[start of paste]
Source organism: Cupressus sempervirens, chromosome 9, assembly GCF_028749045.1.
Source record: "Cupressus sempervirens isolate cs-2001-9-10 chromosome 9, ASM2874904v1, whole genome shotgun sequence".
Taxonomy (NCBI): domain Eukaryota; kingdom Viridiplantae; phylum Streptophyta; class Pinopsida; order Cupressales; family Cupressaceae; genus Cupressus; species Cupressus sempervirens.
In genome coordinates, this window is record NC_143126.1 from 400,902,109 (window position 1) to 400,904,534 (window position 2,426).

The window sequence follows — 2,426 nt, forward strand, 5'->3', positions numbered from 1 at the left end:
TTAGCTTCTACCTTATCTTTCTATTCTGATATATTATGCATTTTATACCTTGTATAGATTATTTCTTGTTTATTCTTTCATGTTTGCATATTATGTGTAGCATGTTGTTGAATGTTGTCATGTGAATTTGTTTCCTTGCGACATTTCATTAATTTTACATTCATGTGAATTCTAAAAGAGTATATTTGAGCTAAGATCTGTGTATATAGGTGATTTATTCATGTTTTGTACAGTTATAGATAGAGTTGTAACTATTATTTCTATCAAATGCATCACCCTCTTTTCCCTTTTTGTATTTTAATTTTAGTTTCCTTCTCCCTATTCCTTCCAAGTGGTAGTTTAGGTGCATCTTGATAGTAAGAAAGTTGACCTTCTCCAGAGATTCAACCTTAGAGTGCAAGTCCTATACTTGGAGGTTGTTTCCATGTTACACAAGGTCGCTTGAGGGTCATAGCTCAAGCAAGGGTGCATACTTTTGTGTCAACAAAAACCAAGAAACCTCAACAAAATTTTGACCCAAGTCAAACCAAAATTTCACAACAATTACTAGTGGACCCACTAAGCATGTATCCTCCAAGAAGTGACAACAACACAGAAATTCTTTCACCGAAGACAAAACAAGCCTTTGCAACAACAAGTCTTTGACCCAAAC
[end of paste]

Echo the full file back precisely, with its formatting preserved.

Source organism: Cupressus sempervirens, chromosome 9, assembly GCF_028749045.1.
Source record: "Cupressus sempervirens isolate cs-2001-9-10 chromosome 9, ASM2874904v1, whole genome shotgun sequence".
Taxonomy (NCBI): domain Eukaryota; kingdom Viridiplantae; phylum Streptophyta; class Pinopsida; order Cupressales; family Cupressaceae; genus Cupressus; species Cupressus sempervirens.
In genome coordinates, this window is record NC_143126.1 from 400,902,109 (window position 1) to 400,904,534 (window position 2,426).

The window sequence follows — 2,426 nt, forward strand, 5'->3', positions numbered from 1 at the left end:
TTAGCTTCTACCTTATCTTTCTATTCTGATATATTATGCATTTTATACCTTGTATAGATTATTTCTTGTTTATTCTTTCATGTTTGCATATTATGTGTAGCATGTTGTTGAATGTTGTCATGTGAATTTGTTTCCTTGCGACATTTCATTAATTTTACATTCATGTGAATTCTAAAAGAGTATATTTGAGCTAAGATCTGTGTATATAGGTGATTTATTCATGTTTTGTACAGTTATAGATAGAGTTGTAACTATTATTTCTATCAAATGCATCACCCTCTTTTCCCTTTTTGTATTTTAATTTTAGTTTCCTTCTCCCTATTCCTTCCAAGTGGTAGTTTAGGTGCATCTTGATAGTAAGAAAGTTGACCTTCTCCAGAGATTCAACCTTAGAGTGCAAGTCCTATACTTGGAGGTTGTTTCCATGTTACACAAGGTCGCTTGAGGGTCATAGCTCAAGCAAGGGTGCATACTTTTGTGTCAACAAAAACCAAGAAACCTCAACAAAATTTTGACCCAAGTCAAACCAAAATTTCACAACAATTACTAGTGGACCCACTAAGCATGTATCCTCCAAGAAGTGACAACAACACAGAAATTCTTTCACCGAAGACAAAACAAGCCTTTGCAACAACAAGTCTTTGACCCAAAC